California lags in bid to legalize marijuana
California has been on the vanguard of the marijuana issue, becoming the first state to legalize medical marijuana in 1996.
But despite its innovative foray into legalization of the drug that the federal government continues to label as an illicit substance, it has lagged behind other states — specifically Washington and Colorado – in unilateral legalization.
A Gallup Poll released last month shows a clear majority of Americans favor wholesale legalization of cannabis with 58 percent in favor and only 39 percent saying it should remain illegal.
The results of a recently released Tulchin Research poll said an even greater percentage of Californians (65 percent) favor regulating and taxing recreational marijuana in the state.
With this in mind, two separate organizations are attempting to bring forth initiatives to appear on the statewide November general election ballot.
A group called Americans for Policy Reform has proposed The Marijuana Control, Legalization and Revenue Act of 2014, while a separate group has proposed the California Cannabis Hemp Initiative 2014.
Both plans decriminalize marijuana and propose general frameworks for taxation, but Shelby Lucero, the president of the Sacramento NORML Woman’s Alliance, said the MCLRA has more details regarding how legalization would be implemented appropriately.
“It contains guidelines for growers, cultivators, harvesting, testing, dispensaries, lawyers, bakers and more,” Lucero said. “It is very, very detailed.”
Patricia Smith, president of the Nevada County chapter of Americans for Safe Access, said the CCHI is “pie in the sky.”
“It’s (been) on the ballot every year for the last 16 years and it’s more of an ode to Jack Herer,” Smith said.
Herer is a prominent pro-cannabis activist and is sometimes call the “Emperor of Hemp.”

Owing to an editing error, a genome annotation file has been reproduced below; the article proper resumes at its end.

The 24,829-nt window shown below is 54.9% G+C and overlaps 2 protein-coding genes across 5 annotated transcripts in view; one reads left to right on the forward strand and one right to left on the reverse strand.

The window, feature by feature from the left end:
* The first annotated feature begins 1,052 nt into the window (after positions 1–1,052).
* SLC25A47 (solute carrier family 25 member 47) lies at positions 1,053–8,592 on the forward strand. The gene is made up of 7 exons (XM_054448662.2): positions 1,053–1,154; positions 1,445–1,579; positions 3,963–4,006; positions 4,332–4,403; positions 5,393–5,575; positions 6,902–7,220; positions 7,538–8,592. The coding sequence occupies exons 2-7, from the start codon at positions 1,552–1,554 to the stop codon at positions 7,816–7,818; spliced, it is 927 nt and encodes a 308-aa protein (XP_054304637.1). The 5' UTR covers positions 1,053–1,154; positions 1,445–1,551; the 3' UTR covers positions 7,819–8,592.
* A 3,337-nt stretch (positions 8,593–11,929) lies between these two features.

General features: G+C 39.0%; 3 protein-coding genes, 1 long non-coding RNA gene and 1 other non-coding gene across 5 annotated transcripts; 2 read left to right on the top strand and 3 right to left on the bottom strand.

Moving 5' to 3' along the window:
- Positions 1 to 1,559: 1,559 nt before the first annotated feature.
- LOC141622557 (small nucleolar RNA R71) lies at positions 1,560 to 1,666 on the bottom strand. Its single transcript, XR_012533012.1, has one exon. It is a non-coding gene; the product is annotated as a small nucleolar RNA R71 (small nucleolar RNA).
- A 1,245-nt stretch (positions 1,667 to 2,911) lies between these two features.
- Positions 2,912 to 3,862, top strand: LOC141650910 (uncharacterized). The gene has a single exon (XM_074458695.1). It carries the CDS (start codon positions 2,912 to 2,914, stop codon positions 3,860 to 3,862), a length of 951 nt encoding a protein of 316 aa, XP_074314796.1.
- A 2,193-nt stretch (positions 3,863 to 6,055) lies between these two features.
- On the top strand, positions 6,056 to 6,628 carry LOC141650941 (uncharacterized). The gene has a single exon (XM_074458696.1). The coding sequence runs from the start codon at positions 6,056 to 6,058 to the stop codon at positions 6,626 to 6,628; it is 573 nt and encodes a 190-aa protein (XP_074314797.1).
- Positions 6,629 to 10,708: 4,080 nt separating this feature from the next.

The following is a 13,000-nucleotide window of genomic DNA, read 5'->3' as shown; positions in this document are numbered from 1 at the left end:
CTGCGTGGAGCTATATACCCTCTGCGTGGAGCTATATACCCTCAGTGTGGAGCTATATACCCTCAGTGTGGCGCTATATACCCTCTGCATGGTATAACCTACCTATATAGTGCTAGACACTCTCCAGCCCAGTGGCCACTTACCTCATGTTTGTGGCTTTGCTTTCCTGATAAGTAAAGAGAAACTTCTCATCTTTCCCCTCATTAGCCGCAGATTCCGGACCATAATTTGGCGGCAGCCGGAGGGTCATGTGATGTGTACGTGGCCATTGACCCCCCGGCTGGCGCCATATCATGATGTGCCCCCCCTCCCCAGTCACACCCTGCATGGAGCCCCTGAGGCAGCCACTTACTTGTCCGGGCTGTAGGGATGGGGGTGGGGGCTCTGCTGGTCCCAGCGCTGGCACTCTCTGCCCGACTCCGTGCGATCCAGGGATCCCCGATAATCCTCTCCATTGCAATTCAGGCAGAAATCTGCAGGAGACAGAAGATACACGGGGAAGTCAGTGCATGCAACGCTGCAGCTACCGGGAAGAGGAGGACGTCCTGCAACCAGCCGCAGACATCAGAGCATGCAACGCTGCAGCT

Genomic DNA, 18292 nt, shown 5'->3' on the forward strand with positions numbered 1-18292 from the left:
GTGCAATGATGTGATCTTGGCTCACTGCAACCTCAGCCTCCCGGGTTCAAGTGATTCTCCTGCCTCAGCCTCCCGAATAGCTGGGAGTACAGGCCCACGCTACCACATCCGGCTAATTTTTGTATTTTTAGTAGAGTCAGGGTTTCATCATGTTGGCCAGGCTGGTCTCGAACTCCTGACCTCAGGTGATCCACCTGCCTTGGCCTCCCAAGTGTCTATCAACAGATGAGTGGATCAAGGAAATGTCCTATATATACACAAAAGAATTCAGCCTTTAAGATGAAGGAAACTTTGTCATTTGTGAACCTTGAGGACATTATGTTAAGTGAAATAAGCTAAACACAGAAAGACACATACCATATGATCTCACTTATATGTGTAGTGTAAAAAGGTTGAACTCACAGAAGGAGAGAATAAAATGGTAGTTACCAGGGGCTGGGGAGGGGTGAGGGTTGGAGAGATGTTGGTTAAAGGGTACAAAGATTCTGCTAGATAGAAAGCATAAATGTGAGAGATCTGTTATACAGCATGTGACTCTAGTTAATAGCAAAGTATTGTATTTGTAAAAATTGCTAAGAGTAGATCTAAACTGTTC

Lucero said her group is hopeful both initiatives make it to the ballot, as that would make legalization more attainable.
“The city of Sacramento currently makes about $2.5 million in annual tax revenue from the dispensaries,” she said.
The hope is that the government will soon figure out that it is wasting enormous amounts of taxpayers’ money in funding law enforcement agencies to arrest and house people associated with cannabis, when it could be making money by reasonably taxing it, Lucero said.
“Nobody deserves to go to jail for a plant,” she said.
Lucero further said legalization and the regulations that would follow are necessary to ensure that patients are ingesting medical marijuana safely.
If a plant is tainted with mold, pet hair or insects, it can actually exacerbate conditions, she said.
In Colorado, the first marijuana retail stores are anticipated to open their doors on Jan. 1, 2014.
That state’s Department of Revenue adopted final regulations on Sept. 9, making it the largest public entity in the United States to collect taxes relating to commercial activity in the marijuana industry.
The Colorado state law that legalized marijuana contained a provision that required the first $40 million in revenue raised by taxes be credited to the public school capital construction assistance fund.
To contact Staff Writer Matthew Renda, email firstname.lastname@example.org or call 530-477-4239.
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